If you have class 2b rural vacant land as a part of your farm homestead, it will not qualify for Green Acres tax deferral. However, it may be eligible to receive other benefits under the Rural Preserve Property Tax Program. Only lands engaged in the production of an agricultural product for sale will qualify for Green Acres. A description of agricultural land for property tax purposes can be found in Minnesota Statutes, section 273.13, subdivision 23. Your assessor will be able to assist you in determining which portions of your farm are considered agricultural and which are considered “rural vacant land.” Green Acres enrollment is limited to properties owned by individuals and certain family farm entities.
To qualify for Green Acres, one of the following must apply:
- The property is the homestead of the owner, or the owner’s surviving spouse, child, or sibling or is farmed in conjunction with the homestead property.
- The property has been in possession of the applicant, the applicant’s spouse, parent, or sibling (or any combination) for a period of at least seven years prior to application.
- The property is being farmed in conjunction with property within four townships or cities (or any combination) from property that has been in possession of the owner, the owner’s spouse, parent, or sibling (or any combination) for a period of at least seven years prior to application.
- The property is in possession of a nursery, greenhouse, or an entity owned by a proprietor, partnership, or corporation which also owns the nursery or greenhouse operations on the parcel or parcels.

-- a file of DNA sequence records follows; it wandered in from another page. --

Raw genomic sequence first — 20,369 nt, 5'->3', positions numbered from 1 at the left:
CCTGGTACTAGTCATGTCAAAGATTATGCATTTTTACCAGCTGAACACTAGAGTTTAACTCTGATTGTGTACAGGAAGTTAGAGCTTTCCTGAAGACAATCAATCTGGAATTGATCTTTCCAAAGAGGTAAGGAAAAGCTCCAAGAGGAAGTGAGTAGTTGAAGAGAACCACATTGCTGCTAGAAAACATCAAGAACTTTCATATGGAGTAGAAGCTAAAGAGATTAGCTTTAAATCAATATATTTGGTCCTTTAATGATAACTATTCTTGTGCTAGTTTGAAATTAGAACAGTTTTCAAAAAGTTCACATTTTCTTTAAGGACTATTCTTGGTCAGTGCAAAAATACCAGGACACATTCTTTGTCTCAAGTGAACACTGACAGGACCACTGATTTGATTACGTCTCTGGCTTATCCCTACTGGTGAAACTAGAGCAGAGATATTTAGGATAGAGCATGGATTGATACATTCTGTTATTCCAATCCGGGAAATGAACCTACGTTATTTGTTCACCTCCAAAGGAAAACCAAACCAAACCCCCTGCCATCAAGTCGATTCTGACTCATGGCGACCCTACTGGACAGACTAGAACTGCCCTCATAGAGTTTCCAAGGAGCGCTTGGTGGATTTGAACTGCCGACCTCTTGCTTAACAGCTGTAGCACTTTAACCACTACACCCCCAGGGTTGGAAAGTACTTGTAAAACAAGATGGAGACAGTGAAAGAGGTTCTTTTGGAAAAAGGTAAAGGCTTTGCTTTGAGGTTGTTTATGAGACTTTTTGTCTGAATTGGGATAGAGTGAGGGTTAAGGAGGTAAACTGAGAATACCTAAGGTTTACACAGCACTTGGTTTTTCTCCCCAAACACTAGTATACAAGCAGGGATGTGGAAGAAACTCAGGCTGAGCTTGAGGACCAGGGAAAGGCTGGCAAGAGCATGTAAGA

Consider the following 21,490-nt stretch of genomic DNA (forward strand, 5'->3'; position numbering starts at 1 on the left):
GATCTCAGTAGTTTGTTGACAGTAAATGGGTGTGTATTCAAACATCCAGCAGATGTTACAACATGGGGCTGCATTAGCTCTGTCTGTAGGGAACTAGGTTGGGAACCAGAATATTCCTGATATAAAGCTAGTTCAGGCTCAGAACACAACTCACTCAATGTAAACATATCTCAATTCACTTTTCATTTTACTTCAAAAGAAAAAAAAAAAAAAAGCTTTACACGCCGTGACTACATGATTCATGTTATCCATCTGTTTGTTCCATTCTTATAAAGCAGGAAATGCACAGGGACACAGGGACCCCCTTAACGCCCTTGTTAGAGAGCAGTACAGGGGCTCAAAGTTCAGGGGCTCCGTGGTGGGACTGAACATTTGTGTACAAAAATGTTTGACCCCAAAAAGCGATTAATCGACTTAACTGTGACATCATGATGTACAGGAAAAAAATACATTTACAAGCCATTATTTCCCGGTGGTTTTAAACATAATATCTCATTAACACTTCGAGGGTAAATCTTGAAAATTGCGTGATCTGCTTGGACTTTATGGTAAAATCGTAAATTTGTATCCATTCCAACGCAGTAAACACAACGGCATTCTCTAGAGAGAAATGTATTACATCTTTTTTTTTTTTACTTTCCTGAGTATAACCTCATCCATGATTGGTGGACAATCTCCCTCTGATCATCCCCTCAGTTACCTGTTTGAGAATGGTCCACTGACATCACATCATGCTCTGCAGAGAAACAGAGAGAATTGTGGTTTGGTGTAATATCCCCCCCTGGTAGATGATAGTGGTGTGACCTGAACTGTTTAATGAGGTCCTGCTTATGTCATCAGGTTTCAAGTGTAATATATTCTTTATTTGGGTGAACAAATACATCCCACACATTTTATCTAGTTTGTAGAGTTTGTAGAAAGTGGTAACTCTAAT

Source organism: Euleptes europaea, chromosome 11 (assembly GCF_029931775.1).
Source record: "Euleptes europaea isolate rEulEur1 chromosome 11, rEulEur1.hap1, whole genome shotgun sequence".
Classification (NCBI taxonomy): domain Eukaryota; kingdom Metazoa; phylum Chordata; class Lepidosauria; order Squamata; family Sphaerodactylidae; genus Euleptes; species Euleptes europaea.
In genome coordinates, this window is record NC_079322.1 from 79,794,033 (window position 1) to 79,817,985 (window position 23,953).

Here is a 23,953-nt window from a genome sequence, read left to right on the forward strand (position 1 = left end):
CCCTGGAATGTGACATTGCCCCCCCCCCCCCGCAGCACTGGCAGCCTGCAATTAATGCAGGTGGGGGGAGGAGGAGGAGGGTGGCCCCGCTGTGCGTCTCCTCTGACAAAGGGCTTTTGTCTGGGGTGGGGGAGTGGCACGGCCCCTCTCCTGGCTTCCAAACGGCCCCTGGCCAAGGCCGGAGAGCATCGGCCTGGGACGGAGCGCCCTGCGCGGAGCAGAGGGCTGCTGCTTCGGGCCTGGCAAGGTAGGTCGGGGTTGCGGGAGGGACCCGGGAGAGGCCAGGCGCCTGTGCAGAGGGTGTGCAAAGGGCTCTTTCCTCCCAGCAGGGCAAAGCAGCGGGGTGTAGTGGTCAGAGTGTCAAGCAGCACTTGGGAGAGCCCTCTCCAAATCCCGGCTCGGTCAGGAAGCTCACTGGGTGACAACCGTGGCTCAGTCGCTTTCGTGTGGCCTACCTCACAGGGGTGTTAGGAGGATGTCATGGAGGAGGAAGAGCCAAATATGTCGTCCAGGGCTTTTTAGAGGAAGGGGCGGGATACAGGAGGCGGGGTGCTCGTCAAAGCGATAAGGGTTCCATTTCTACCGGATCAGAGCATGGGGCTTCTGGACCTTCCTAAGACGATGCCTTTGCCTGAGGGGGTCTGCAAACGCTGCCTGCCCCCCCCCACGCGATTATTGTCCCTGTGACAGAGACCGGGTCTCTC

How do I apply?
Green Acres applications are made to the county assessor. Proper documentation to verify agricultural production must be submitted with the application.
Application forms are available at the county assessor’s office and must be filed by May 1 in order to receive consideration for the next taxes-payable year.
Your assessor may also require:
- an agricultural use verification form;
- proof by affidavit or otherwise that the property meets all requirements for qualification; and
- a copy of the appropriate schedule or form showing farm income has been included in the most recently filed federal income tax return of the applicant.
What else should I know about Green Acres?
If a property enrolled in Green Acres is sold to another person who may qualify for continuation of the program, the new owner must apply to the county assessor within 30 days of the purchase.
If at any time you sell, transfer, subdivide, or otherwise withdraw your property (in part or in whole) from the Green Acres program, you will be responsible to pay back deferred taxes on the acreage withdrawn for the current year plus the two prior years. Once an entire parcel is withdrawn from Green Acres, you will also be responsible to pay any deferred special assessments plus any interest accrued.
This fact sheet is intended to help you become more familiar with Minnesota tax laws and your rights and responsibilities under the laws. Nothing in this fact sheet supersedes, alters, or otherwise changes any provisions of the tax law, administrative rules, court decisions, or revenue notices. Alternative formats available upon request.
The content of this and any related posts has been copied or adopted from the Minnesota Department of Revenue Property Tax Fact Sheet 5.